Fed rate hike threatens to ‘break’ money markets

A man exchanges US dollar bills at an exchange office.

Muhammad Semih Usurulu | Anadolu Agency | Getty Images

As the dollar rose to a 20-year high against a wide number of major foreign currencies, the historical specter of the forex market crisis loomed large.

While now largely all but forgotten, those of us who covered the event, a US dollar boom in 1985, are now entering the way-back machine, pushing the then G-5 industrialized countries into the money market. forced to intervene and significantly weaken the dollar.

At a September meeting in Manhattan, G5 announced the “Plaza Accord” (designed at New York’s iconic Plaza Hotel) and coordinated steps to undermine the greenback, selling dollars on the open market while the US cut interest rates to reverse the dollar. meteoric rise.

The goal was manifold – to relieve tensions from a then-rigorous foreign exchange trading system, in which many global currencies were pegged to the dollar, to make US goods less expensive in foreign markets amid a growing US trade deficit, and to coordinate global interests. Rate policies to synchronize world economic cycles.

Similarly, in late 1994, 1997 and 1998, a rising dollar caused much trouble not only in the foreign exchange markets but also in the global economy.

In short, although this was a more complicated event on the Mexican side of the border, as the Fed tightened policy in 1994 to cool the US economy, the Mexican peso crashed against its lower peg against the dollar, Due to which Mexico was forced to give up the linkage. , sending pesos in freefall that year.

Once the link was broken, Mexico faced massive inflationary risks, as the peso fell against the dollar. The US actually lent Mexico $50 billion in cash to correct its economic shipwreck, as inflation reached 52% south of the border.

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It was one of the precipices that forced the Federal Reserve to stop raising rates in the worst year for US bond markets in decades.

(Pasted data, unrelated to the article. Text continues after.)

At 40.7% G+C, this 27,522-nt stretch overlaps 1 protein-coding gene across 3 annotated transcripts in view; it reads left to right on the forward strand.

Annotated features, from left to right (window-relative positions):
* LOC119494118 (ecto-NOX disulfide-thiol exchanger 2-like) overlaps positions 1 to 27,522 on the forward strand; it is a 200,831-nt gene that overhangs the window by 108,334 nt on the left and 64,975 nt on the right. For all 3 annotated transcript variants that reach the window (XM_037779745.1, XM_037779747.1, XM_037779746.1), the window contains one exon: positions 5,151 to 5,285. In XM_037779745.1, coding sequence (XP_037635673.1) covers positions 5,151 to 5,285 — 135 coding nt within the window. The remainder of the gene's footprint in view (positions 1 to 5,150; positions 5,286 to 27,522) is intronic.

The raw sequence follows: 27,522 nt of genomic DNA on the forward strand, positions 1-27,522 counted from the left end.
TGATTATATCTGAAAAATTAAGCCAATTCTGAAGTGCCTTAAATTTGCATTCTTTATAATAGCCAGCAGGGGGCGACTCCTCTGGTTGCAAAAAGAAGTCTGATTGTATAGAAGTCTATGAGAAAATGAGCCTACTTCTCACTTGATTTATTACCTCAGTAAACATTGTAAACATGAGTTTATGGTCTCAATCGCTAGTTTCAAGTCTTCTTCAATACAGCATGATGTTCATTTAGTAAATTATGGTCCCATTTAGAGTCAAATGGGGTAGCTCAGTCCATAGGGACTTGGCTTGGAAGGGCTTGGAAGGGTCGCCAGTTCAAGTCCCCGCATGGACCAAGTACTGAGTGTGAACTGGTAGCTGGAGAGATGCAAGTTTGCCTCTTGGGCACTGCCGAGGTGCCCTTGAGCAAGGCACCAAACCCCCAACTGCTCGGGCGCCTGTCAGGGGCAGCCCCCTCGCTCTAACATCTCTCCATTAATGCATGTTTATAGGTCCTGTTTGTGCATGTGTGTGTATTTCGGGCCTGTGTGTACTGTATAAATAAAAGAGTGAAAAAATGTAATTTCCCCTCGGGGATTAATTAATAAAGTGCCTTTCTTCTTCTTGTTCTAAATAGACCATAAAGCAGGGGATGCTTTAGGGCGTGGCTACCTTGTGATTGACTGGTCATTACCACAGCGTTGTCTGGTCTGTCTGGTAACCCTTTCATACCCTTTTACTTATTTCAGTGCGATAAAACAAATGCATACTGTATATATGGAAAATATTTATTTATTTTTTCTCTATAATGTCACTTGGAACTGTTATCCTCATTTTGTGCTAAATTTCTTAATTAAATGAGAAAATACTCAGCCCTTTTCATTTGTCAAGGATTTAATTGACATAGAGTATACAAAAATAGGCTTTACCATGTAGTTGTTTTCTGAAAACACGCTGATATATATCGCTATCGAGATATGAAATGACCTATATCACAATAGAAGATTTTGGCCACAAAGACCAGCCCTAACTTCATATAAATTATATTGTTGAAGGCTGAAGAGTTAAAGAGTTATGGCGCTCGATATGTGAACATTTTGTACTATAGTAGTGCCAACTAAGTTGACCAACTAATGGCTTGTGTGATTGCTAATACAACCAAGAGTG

Again, in 1997, the Asian currency crisis and, in 1998, Russian debt defaults (and the associated collapse of hedge fund Long-Term Capital Management) forced the Fed to either delay raising rates or cut them in ’98. . Systemic financial risk due to the latter event.

In both cases, global currencies were in turmoil, markets melted, and the Fed was forced to either halt planned rate hikes, or cut them abruptly, reducing the increased risk of foreign economic infections. To do so, which could have decimated the US economy as emerging markets collapsed. ,

We are approaching another similar pain point today, which The Fed’s aggressive interest rate hikes This creates further tension in the forex markets, which, in turn, can lead to both increased global market and economic risk.

As of today, the British pound is at its lowest level against the dollar since 1985. The euro sells for less than $1 in foreign exchange markets, while weakness in the Japanese yen, at a 24-year low against the greenback, propelled the bank. Japan intervened to support its currency for the first time since 1998.

Emerging market currencies are under similar pressure, threatening a currency crisis that could once again disrupt global financial markets, which are already in a worldwide downtrend, and force the Fed to change policy. Is.

this form fights inflation at homeBy raising interest rates and tightening debt positions at the fastest pace in decades, the Fed is exporting inflation to other countries and making American goods more expensive in foreign export markets.

In addition, a stronger dollar cuts into the repatriated profits of US multi-national corporations, putting corporate earnings at risk even more in an already weak US and global economy.

In any policy effort, there are risks and rewards, with both acceptable, and unacceptable, trade-offs.

We are now reaching an unacceptable point.

Witness a sharp jump in global interest rates, an extremely rapid appreciation of the dollar and a parallel decline in global equities.

I’ve said for a long time that the Fed will raise rates until something breaks. You are hearing the sound of market breakdown today.

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